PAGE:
The point is that every city—just like everybody—has someplace it looks at with envy, reasonable or not. But from what I can tell, I don’t see anybody in Raleigh paying much attention to Charlotte as a rival. As for Charlotte, though occasionally one of its newspaper columnists drops his trousers in the hope that somehow he will embarrass Raleigh (some Charlotte columnist, twitching with fury, expressed such scorn about the Carolina Hurricanes’ 2006 Stanley Cup that Raleighites considered sending bran muffins), in my experience Charlotte doesn’t spend much time worrying about Raleigh, unless the legislature tries to take over the airport.
OK, the legislature. A column this past March in The Charlotte Observer, written by someone who evidently had not been to Raleigh in decades, made fun of Raleigh for, among other things, hosting the state legislature. Which brings up the first of two central points about Raleigh that Charlotteans need to know.
Point 1: State legislators do not come to Raleigh and become crazy. They bring the crazy with them and we try to put up with it as long as they’re here. Raleigh is taking one for the team. Try to think of what Charlotte would be like if half of every year it had to put up with out-of-town legislators, tramping mud all over the carpets and slashing the paintings with broken bottles because they can and because, well, that’s what legislators do. I’m not saying that we can’t—and don’t—rise above. I’m just saying: You’re welcome.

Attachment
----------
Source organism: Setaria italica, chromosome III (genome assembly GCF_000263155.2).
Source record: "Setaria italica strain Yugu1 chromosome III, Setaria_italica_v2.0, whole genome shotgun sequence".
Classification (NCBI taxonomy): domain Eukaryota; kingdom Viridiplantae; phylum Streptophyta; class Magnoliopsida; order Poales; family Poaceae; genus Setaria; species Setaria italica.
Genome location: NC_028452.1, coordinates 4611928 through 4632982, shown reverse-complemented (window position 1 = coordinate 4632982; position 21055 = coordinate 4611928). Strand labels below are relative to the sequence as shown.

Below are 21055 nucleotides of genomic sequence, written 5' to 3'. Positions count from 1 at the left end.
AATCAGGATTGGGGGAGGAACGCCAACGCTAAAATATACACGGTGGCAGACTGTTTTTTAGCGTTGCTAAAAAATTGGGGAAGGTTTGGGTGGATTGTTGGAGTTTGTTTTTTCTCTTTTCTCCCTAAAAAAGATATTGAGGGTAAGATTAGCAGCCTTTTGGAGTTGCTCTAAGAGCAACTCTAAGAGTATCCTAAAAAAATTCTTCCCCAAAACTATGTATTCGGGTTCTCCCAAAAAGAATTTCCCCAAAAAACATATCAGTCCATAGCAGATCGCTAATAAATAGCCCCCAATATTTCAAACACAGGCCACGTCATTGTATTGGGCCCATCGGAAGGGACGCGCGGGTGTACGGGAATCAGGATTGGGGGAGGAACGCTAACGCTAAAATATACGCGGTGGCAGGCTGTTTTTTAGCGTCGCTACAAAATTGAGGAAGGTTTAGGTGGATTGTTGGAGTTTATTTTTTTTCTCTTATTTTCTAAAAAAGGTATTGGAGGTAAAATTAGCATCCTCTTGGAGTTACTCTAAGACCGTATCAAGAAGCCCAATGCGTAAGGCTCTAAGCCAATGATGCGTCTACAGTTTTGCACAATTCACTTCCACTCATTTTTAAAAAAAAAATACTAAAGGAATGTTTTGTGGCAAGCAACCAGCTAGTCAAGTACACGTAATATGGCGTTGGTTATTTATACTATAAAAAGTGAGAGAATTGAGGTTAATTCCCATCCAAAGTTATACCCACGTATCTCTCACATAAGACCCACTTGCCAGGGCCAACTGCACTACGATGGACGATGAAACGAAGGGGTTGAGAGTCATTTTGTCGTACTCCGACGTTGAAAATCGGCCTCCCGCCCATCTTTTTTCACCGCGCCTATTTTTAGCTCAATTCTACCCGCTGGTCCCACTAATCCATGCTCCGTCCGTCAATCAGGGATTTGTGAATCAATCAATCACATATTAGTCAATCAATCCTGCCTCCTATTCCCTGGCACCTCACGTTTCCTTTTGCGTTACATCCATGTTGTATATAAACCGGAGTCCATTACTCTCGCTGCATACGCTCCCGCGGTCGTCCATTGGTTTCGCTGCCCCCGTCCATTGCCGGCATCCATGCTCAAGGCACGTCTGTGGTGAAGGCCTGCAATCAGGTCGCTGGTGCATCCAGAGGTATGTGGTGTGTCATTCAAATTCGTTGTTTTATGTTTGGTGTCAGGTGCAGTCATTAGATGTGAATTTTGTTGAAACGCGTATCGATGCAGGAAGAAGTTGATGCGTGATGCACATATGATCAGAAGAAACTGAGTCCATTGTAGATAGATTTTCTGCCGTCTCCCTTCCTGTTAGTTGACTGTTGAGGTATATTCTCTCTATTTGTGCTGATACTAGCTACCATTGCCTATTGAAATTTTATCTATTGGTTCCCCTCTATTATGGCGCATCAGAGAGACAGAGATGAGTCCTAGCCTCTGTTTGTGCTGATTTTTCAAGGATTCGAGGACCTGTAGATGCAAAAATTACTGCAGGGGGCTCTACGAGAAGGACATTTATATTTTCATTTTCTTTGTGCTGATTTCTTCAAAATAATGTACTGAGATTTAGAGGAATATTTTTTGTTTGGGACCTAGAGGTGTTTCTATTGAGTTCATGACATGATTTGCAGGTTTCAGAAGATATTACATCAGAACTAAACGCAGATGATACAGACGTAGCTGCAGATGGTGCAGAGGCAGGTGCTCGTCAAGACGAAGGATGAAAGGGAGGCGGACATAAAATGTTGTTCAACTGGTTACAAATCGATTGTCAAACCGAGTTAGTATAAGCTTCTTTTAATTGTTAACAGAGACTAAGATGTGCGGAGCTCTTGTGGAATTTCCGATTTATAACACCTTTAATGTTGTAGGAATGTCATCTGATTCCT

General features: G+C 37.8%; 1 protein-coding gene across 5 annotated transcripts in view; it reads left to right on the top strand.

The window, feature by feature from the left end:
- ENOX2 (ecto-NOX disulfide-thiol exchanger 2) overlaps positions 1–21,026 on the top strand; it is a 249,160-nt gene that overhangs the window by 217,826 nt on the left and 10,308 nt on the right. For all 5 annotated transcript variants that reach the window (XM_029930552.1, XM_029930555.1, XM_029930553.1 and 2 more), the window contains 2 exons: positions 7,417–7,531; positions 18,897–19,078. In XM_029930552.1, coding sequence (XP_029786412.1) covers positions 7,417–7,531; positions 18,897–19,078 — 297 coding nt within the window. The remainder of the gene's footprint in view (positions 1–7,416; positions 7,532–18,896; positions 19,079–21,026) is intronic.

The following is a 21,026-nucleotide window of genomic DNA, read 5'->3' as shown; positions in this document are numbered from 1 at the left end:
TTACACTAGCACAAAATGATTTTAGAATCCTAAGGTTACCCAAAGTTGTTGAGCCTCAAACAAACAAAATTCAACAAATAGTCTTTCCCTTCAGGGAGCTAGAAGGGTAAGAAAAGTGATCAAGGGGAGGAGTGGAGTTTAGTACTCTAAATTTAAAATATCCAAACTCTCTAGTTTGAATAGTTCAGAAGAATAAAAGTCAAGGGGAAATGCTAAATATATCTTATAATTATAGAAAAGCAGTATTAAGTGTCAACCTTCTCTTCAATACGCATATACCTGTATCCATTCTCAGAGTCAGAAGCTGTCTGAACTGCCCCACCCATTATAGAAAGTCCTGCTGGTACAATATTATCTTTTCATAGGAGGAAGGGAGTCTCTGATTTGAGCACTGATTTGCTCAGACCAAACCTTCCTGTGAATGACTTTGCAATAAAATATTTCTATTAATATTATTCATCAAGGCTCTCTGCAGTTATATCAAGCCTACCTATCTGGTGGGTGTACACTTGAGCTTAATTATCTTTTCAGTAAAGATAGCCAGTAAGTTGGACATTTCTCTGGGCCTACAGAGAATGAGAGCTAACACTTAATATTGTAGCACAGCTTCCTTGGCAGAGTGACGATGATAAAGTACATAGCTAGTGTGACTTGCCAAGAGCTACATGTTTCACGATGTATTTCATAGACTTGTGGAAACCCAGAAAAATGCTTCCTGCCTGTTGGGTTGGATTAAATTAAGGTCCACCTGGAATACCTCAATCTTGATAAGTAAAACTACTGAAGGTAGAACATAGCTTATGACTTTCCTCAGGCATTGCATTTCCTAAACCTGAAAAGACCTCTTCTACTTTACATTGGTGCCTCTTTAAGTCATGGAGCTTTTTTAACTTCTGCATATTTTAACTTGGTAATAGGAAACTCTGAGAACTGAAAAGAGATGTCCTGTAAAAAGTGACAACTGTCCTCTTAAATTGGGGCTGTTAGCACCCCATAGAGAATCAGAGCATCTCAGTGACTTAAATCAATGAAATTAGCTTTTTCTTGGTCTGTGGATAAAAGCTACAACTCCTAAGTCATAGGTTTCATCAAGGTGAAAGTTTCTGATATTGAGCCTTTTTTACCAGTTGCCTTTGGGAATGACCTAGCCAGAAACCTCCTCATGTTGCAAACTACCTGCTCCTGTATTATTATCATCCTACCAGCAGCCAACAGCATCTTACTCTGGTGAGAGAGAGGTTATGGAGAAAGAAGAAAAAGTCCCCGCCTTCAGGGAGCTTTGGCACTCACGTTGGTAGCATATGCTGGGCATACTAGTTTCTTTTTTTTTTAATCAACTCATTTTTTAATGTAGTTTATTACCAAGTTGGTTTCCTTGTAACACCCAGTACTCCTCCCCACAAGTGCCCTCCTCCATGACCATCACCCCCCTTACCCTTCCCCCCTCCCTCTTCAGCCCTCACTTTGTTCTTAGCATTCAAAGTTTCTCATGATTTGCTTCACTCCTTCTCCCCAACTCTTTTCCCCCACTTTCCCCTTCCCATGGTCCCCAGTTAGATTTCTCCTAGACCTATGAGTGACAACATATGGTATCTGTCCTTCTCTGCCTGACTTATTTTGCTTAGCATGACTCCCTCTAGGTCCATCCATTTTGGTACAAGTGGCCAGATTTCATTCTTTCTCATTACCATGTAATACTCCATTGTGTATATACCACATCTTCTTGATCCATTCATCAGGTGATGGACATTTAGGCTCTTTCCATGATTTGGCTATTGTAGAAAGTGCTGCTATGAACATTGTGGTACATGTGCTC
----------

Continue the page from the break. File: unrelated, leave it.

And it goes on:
Point 2: Charlotte is one city; Raleigh is one of anywhere between three and a dozen, depending on who’s counting. Both regions have the same two-million-or-so people, but Charlotte gets to focus on a single downtown, which means one stadium and one arena and one each of venues of various descriptions and a transit system that makes sense. Raleigh has to play nicely with Durham and Chapel Hill and Cary and the Research Triangle Park and Carrboro and don’t even get me started. Charlotte is like an only child, the apple of its corporate helicopter parents’ eye: It has everything it needs, and often a little bit more, and if it has a fault it may be that when other children get recognition it can occasionally get a little snippy.